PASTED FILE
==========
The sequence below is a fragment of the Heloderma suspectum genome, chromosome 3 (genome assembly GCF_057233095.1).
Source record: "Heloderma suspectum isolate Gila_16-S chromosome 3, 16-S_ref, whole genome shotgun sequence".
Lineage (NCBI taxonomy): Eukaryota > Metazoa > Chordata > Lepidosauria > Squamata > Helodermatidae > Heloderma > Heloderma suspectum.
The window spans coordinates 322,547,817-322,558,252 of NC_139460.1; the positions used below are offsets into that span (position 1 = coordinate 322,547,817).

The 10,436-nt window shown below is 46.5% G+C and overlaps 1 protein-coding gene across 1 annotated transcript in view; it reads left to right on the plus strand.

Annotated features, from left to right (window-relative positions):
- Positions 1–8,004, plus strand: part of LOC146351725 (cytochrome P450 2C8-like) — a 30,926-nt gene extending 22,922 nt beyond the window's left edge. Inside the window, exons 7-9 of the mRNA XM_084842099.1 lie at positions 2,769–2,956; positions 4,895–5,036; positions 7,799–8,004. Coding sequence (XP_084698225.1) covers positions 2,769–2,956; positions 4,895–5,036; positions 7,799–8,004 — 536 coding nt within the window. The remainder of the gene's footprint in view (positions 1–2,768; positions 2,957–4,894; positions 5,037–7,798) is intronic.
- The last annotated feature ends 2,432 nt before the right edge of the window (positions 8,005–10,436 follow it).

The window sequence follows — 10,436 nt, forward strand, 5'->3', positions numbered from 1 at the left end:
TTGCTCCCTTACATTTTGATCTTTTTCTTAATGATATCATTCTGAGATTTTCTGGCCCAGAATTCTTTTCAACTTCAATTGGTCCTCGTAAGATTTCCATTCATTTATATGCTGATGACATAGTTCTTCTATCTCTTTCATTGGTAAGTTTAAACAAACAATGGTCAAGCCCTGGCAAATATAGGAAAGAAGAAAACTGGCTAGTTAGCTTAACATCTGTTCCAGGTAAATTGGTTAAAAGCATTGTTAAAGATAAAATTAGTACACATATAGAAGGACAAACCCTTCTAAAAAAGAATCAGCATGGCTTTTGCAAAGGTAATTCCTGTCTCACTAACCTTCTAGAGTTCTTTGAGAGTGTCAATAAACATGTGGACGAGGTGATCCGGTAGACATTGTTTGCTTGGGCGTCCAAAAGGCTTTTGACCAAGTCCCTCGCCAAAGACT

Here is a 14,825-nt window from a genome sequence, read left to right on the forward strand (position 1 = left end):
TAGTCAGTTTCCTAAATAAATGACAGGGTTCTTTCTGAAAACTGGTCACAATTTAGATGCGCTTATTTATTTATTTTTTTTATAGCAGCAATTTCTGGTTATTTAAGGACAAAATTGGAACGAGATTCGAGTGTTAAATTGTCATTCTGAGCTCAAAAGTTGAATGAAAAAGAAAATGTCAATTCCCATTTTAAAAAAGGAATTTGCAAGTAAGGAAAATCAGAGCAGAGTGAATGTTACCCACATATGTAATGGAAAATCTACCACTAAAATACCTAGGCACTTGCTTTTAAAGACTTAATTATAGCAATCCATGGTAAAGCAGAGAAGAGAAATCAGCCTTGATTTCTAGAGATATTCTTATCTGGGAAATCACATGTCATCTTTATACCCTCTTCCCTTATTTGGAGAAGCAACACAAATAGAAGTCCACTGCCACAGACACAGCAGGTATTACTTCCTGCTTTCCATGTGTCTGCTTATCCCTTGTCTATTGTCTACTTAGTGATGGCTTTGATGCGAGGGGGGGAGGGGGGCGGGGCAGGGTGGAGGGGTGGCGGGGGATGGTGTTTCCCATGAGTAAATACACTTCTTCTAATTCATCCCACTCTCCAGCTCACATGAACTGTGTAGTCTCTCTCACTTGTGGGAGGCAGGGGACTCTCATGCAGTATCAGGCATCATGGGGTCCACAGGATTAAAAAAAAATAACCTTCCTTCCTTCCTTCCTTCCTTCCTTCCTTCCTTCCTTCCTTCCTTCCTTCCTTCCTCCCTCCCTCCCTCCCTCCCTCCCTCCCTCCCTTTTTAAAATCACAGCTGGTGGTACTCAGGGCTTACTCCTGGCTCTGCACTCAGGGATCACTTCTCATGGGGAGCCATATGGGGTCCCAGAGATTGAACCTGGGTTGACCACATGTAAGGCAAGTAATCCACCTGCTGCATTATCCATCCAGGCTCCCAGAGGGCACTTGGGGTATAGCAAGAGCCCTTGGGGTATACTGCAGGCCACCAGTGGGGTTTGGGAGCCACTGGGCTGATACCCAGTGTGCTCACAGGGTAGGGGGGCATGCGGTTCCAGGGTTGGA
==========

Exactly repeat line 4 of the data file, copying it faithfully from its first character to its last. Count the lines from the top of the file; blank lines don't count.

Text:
The window spans coordinates 322,547,817-322,558,252 of NC_139460.1; the positions used below are offsets into that span (position 1 = coordinate 322,547,817).